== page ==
Colliers Capital Markets recently spoke to Steig Seaward, National Director of Research, about recent Federal Reserve action and the outlook for the U.S. economy. Here are the takeaways.
Colliers Capital Markets (CCM): Why has the Fed been so aggressive with raising the Fed Funds Rate?
Steig Seaward (SS): Following a 50-basis-point increase in May and a 25-basis-point hike in March, the Federal Reserve raised its benchmark interest rate by 75 basis points in June, the most aggressive rate hike since 1994. It broke from its issued guidance of a 50-basis-point increase after May’s Consumer Price Index (CPI) report indicated that inflation reversed course and increased 30 basis points, to 8.6%. And shortly before the start of the June Fed meeting, the University of Michigan revealed that U.S. consumer sentiment had fallen to its lowest level ever. As a result, the Fed went on the offensive and bumped the rate by 75 basis points to calm the sharpest rise in inflation over the last four decades.
CCM: What’s next?
SS: With June’s CPI figure coming in above expectations at 9.1%, the Fed is widely expected to approve another 75-basis-point rate increase at its July meeting and to keep pressing on the gas at the September meeting. Fed Chairman Jerome Powell indicated that the Fed will remain aggressive until it begins to see “compelling evidence that inflation is moving down.” With inflation projected to decline in earnest later this year, the Fed could scale back its rate hikes to 25 basis points at the November and December meetings, finishing the year with the benchmark rate at 3.50%–3.75% and likely peaking at 3.75%–4.0% in early 2023. However, the market is recalibrating after June’s CPI announcement, so these expectations could change in the days ahead.
Fed Chairman Jerome Powell indicated that the Fed will remain aggressive until it begins to see “compelling evidence that inflation is moving down.”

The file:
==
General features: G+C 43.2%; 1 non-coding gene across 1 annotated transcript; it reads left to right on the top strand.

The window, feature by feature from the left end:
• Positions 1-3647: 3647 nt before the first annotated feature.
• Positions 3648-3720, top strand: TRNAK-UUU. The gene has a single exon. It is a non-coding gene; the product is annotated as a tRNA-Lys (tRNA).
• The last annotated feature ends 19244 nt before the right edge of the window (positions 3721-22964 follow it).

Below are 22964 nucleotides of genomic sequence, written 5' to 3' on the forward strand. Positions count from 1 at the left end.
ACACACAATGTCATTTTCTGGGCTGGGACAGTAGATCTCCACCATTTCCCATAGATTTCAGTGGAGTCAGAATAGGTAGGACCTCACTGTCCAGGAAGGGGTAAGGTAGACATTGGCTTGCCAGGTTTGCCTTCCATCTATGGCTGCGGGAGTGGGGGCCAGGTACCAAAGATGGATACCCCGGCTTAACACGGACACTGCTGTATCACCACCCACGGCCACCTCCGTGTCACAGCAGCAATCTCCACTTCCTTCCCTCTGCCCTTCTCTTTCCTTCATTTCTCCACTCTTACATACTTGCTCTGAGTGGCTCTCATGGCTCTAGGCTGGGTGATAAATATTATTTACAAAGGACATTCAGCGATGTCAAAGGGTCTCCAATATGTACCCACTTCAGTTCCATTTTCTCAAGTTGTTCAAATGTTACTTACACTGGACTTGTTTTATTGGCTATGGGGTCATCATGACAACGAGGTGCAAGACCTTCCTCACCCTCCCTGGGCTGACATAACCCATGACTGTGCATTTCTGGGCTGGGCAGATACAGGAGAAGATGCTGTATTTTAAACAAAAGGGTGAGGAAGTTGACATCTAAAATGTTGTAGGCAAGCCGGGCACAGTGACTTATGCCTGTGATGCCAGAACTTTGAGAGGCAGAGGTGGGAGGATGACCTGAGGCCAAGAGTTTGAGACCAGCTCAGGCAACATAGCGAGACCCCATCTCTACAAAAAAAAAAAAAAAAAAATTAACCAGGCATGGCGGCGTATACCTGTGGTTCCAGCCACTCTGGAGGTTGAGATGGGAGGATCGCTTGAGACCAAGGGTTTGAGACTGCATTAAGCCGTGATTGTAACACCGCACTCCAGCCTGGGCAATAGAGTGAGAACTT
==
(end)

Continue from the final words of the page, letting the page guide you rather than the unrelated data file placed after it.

CCM: The Fed is trying to orchestrate a soft landing. What’s the outlook on the economy?
SS: Oxford Economics projects real GDP growth slowing to around 2.3% in 2022 and decelerating to 1.3% in 2023. Moreover, it predicts that falling energy prices and easing supply chain stress on food and core goods will drop inflation to below 3% by mid-year 2023 and below 2% by the end of 2023. Housing remains a wildcard.
The Fed is attempting to thread a very fine line to tame inflation with minimal impact on employment and GDP growth, and a policy overshoot remains a concern. While the front-loaded policy tightening could raise the odds of a slide into a recession, that is not a foregone conclusion.
CCM: Recent movement in the 10-year Treasury suggests a market that believes recessionary risks are elevated, and that the Fed may reverse course and cut rates in 2023.
SS: That’s right. Treasury rates have fallen from a peak of nearly 3.5% in June, to around 3% today over concerns of future growth. But with a national unemployment rate of 3.6%, a monthly average of 457,000 new jobs added since the beginning of the year, and an expanding labor pool, the labor market remains very strong.
While persistent inflation will likely keep the Fed aggressive in the near term, with a robust labor market and healthy consumer demand, the nation could skirt a recession.
While persistent inflation with likely keep the Fed aggressive in the near term, with a robust labor market and healthy consumer demand, the nation could skirt a recession.